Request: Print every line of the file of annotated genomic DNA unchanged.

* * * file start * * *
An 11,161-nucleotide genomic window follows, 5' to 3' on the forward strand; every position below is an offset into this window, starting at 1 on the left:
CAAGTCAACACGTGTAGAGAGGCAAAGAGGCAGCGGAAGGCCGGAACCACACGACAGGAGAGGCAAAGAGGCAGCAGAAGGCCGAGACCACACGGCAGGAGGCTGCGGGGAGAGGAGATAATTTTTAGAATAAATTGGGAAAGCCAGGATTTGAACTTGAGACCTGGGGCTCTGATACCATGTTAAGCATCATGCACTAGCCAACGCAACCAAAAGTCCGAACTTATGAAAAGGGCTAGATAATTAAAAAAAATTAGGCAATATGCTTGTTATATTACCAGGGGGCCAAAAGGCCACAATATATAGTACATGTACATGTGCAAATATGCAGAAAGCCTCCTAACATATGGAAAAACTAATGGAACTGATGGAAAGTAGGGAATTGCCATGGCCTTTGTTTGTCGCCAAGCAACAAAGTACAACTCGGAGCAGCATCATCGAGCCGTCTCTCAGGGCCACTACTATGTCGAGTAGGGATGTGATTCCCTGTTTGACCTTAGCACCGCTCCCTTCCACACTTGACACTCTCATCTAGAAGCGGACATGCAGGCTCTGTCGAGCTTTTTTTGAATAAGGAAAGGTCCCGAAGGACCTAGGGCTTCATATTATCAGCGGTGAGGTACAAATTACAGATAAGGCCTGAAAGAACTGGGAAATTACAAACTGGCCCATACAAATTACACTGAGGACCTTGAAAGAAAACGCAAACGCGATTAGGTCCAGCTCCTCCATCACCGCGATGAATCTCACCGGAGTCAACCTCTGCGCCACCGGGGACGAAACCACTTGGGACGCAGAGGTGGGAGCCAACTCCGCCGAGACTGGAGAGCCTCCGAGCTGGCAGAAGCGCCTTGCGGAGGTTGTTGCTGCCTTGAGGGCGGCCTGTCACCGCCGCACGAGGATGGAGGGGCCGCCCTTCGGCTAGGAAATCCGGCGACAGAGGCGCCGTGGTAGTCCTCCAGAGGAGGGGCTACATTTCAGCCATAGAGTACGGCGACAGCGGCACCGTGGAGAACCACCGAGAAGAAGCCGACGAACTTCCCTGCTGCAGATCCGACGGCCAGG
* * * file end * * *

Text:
An 11,161-nucleotide genomic window follows, 5' to 3' on the forward strand; every position below is an offset into this window, starting at 1 on the left:
CAAGTCAACACGTGTAGAGAGGCAAAGAGGCAGCGGAAGGCCGGAACCACACGACAGGAGAGGCAAAGAGGCAGCAGAAGGCCGAGACCACACGGCAGGAGGCTGCGGGGAGAGGAGATAATTTTTAGAATAAATTGGGAAAGCCAGGATTTGAACTTGAGACCTGGGGCTCTGATACCATGTTAAGCATCATGCACTAGCCAACGCAACCAAAAGTCCGAACTTATGAAAAGGGCTAGATAATTAAAAAAAATTAGGCAATATGCTTGTTATATTACCAGGGGGCCAAAAGGCCACAATATATAGTACATGTACATGTGCAAATATGCAGAAAGCCTCCTAACATATGGAAAAACTAATGGAACTGATGGAAAGTAGGGAATTGCCATGGCCTTTGTTTGTCGCCAAGCAACAAAGTACAACTCGGAGCAGCATCATCGAGCCGTCTCTCAGGGCCACTACTATGTCGAGTAGGGATGTGATTCCCTGTTTGACCTTAGCACCGCTCCCTTCCACACTTGACACTCTCATCTAGAAGCGGACATGCAGGCTCTGTCGAGCTTTTTTTGAATAAGGAAAGGTCCCGAAGGACCTAGGGCTTCATATTATCAGCGGTGAGGTACAAATTACAGATAAGGCCTGAAAGAACTGGGAAATTACAAACTGGCCCATACAAATTACACTGAGGACCTTGAAAGAAAACGCAAACGCGATTAGGTCCAGCTCCTCCATCACCGCGATGAATCTCACCGGAGTCAACCTCTGCGCCACCGGGGACGAAACCACTTGGGACGCAGAGGTGGGAGCCAACTCCGCCGAGACTGGAGAGCCTCCGAGCTGGCAGAAGCGCCTTGCGGAGGTTGTTGCTGCCTTGAGGGCGGCCTGTCACCGCCGCACGAGGATGGAGGGGCCGCCCTTCGGCTAGGAAATCCGGCGACAGAGGCGCCGTGGTAGTCCTCCAGAGGAGGGGCTACATTTCAGCCATAGAGTACGGCGACAGCGGCACCGTGGAGAACCACCGAGAAGAAGCCGACGAACTTCCCTGCTGCAGATCCGACGGCCAGG